New site, New approach, New thoughts.
There is too much under the "healthcare" umbrella to talk about in one locus. We'll pick a few issues and perhaps start a dialog on some of them.
Sometimes, big, bold, and only partially true statements stir thought and comment. Hope so.
Here's one: At the start of the debate over healthcare reform, Peter Orzag (and others) listed two major problems with healthcare in the U. S. 1. We had 47+million people who didn't have access to healthcare, because they had no health insurance. 2. Healthcare costs too much. Note here that I didn't say we are spending too much (which is also true), but that healthcare, per se, costs too much.
The legislation was referred to as "Healthcare Reform" but it is actually Health Insurance reform. Most of the law affects insurance companies, with little or no effect on the providers of care. OK, not entirely true, but I told you that up front. Still, the emphasis is on insurance. Nothing in the law will lower the cost of a visit to the doctor or an appendectomy. The legislation corrected many of the problems with insurance and certainly brought most of the 47 million Americans without access to healthcare into the fold. But we still have to address the cost of care.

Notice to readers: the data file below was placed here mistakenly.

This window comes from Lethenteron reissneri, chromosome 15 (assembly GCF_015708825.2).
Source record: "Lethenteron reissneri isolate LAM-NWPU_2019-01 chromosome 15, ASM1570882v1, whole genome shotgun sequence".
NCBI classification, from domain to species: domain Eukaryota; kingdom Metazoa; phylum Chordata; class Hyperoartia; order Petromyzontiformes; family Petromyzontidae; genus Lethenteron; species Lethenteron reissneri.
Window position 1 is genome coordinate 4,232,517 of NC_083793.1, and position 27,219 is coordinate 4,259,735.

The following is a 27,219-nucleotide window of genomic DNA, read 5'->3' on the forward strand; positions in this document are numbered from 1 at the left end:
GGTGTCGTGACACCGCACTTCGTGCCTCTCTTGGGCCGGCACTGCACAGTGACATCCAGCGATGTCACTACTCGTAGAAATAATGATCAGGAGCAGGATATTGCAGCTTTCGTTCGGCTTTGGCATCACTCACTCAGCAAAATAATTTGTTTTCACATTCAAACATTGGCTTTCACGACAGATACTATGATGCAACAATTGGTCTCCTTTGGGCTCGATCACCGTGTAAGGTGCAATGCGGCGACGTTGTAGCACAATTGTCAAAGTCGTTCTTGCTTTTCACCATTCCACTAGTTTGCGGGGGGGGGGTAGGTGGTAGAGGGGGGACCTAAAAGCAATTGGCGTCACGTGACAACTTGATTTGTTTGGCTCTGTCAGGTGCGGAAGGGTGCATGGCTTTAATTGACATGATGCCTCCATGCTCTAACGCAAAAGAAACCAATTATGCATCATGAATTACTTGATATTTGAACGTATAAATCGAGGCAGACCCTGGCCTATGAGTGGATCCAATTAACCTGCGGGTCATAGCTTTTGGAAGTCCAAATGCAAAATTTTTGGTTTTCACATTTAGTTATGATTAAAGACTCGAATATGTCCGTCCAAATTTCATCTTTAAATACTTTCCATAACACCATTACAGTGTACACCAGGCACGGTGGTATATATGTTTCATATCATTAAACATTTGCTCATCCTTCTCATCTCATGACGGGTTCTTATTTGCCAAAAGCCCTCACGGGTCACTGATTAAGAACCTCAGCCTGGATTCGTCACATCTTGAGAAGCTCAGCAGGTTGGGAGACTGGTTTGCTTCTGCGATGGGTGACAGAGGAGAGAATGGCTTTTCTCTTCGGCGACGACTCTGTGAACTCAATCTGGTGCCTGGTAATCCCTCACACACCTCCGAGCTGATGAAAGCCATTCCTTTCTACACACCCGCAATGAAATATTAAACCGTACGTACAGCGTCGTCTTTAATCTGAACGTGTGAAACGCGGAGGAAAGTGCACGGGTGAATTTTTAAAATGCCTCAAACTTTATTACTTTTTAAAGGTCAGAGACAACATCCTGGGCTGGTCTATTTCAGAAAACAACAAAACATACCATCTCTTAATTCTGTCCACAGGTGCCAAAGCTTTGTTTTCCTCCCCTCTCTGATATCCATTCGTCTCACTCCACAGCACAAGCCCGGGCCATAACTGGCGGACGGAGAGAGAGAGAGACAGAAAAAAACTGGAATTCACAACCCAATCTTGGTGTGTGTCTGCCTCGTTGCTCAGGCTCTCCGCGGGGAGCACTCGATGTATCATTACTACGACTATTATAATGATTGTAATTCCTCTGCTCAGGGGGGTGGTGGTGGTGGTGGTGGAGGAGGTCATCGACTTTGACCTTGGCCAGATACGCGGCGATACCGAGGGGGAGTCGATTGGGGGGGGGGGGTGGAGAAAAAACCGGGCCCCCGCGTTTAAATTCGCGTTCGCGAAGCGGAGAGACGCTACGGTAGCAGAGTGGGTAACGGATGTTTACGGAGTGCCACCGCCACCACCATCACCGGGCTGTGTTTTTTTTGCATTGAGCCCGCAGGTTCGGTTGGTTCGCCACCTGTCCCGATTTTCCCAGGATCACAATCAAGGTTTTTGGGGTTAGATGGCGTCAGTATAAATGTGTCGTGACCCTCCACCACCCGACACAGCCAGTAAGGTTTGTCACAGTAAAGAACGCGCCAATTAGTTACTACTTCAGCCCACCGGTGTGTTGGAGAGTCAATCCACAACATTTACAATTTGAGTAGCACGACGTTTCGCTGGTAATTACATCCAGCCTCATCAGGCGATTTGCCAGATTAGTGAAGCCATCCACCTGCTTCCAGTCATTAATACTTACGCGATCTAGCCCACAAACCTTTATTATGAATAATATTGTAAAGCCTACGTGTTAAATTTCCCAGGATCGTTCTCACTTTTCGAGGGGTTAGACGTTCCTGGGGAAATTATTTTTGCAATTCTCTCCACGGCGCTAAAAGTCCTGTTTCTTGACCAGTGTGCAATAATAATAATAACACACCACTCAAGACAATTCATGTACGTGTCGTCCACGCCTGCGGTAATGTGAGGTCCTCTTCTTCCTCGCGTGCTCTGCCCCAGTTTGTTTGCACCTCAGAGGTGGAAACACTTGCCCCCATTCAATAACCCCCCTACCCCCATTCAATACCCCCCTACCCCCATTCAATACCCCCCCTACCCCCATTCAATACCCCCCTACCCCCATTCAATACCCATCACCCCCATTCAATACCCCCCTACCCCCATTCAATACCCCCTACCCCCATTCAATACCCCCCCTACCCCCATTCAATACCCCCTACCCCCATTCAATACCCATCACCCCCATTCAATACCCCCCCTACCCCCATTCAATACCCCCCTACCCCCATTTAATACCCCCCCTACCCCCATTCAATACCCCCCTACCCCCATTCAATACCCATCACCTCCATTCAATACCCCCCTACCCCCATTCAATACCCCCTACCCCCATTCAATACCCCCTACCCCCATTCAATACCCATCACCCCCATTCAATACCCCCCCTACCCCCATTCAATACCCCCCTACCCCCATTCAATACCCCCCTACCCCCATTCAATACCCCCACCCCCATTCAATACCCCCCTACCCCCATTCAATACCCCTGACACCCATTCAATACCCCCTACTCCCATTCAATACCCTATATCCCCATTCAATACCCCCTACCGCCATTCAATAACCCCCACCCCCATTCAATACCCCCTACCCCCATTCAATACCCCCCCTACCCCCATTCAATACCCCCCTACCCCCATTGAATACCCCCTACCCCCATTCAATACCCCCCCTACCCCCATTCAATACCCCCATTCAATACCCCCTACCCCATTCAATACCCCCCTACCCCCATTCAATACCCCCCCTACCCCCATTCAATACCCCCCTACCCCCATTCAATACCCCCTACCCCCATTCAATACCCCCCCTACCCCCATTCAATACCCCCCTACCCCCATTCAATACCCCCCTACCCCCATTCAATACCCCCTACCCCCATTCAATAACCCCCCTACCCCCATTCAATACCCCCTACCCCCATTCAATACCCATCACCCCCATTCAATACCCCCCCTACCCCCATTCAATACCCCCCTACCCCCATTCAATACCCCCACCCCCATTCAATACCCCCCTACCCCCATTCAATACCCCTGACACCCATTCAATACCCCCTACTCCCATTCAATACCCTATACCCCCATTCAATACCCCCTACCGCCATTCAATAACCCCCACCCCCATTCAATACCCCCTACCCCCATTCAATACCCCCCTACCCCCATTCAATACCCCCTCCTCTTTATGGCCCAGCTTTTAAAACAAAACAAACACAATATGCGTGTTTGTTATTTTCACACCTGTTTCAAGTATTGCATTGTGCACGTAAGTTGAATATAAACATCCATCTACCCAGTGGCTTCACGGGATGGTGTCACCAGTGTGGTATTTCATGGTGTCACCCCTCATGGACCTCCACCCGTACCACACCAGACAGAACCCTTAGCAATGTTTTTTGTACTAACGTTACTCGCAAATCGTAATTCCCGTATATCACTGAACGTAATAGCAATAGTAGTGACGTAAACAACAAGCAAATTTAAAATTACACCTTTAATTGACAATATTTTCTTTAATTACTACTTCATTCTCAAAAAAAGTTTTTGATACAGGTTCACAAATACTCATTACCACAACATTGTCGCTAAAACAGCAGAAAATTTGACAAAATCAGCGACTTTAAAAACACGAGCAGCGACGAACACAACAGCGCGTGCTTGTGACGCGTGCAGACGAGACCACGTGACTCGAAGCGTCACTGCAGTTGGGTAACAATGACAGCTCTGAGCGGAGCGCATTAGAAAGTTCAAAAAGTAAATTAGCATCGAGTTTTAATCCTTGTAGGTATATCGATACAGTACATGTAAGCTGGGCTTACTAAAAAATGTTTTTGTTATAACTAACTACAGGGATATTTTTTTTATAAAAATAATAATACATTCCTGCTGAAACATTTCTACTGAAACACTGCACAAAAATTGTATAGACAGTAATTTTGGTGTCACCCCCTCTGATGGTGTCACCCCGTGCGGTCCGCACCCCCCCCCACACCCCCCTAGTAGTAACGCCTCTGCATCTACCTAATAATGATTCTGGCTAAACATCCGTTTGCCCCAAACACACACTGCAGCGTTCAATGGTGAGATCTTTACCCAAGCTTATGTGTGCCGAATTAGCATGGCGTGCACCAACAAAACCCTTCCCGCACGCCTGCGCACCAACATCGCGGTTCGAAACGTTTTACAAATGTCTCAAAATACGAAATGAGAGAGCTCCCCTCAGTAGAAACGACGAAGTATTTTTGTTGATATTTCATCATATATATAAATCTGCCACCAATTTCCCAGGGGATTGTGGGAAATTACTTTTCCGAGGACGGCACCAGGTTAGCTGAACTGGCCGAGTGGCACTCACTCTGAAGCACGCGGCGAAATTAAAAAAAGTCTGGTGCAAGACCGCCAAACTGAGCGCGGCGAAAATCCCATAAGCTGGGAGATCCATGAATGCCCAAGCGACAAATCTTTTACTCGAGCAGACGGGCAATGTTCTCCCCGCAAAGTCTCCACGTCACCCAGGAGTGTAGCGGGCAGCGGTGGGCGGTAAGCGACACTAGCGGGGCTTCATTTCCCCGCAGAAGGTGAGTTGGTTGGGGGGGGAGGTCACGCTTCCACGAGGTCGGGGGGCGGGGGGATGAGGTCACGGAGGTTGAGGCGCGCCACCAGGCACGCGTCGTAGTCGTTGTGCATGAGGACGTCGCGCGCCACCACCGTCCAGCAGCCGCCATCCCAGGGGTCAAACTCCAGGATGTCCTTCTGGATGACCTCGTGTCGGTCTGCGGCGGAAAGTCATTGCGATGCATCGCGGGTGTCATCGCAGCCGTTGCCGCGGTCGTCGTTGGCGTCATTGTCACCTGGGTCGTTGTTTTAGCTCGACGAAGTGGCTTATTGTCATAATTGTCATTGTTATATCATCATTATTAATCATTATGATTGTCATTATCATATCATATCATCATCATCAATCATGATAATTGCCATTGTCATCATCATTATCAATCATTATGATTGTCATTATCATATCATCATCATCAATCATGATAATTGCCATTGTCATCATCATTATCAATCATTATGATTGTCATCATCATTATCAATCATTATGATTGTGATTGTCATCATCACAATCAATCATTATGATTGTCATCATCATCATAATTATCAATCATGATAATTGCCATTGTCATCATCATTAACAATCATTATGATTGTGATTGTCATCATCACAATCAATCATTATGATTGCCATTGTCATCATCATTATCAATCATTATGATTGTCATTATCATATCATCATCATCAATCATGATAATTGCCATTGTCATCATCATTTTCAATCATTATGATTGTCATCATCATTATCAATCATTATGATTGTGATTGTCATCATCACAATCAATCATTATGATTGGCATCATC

By the way, I'm not sure the term "insurance" fits what we Americans call "health insurance," but that's another subject for another day.
Now that we have brought almost everyone under the "insurance" umbrella, we need to address the cost of healthcare services before we go broke paying for them. Almost all of what is written today on this subject proposes ways to provide less care and hence have fewer patient encounters to pay for. If we take better care of patients with asthma, they will make fewer visits to the ER and need fewer hospitalizations. True, but the overall numbers on preventive care are not impressive. Yes, it's a good thing to do. Yes, we're already doing that. No, doing more will not reduce our expenses in the short run--maybe not at all. Besides, this approach still leaves the occasional ER visit in the VERY EXPENSIVE category. Now, suppose we did all the recommended preventive strategies AND worked to reduce the cost of individual processes of care. It can be done. Savings of 20% are easy by applying process improvement tools, such as LEAN. More is feasible, but come back next time for why it isn't working.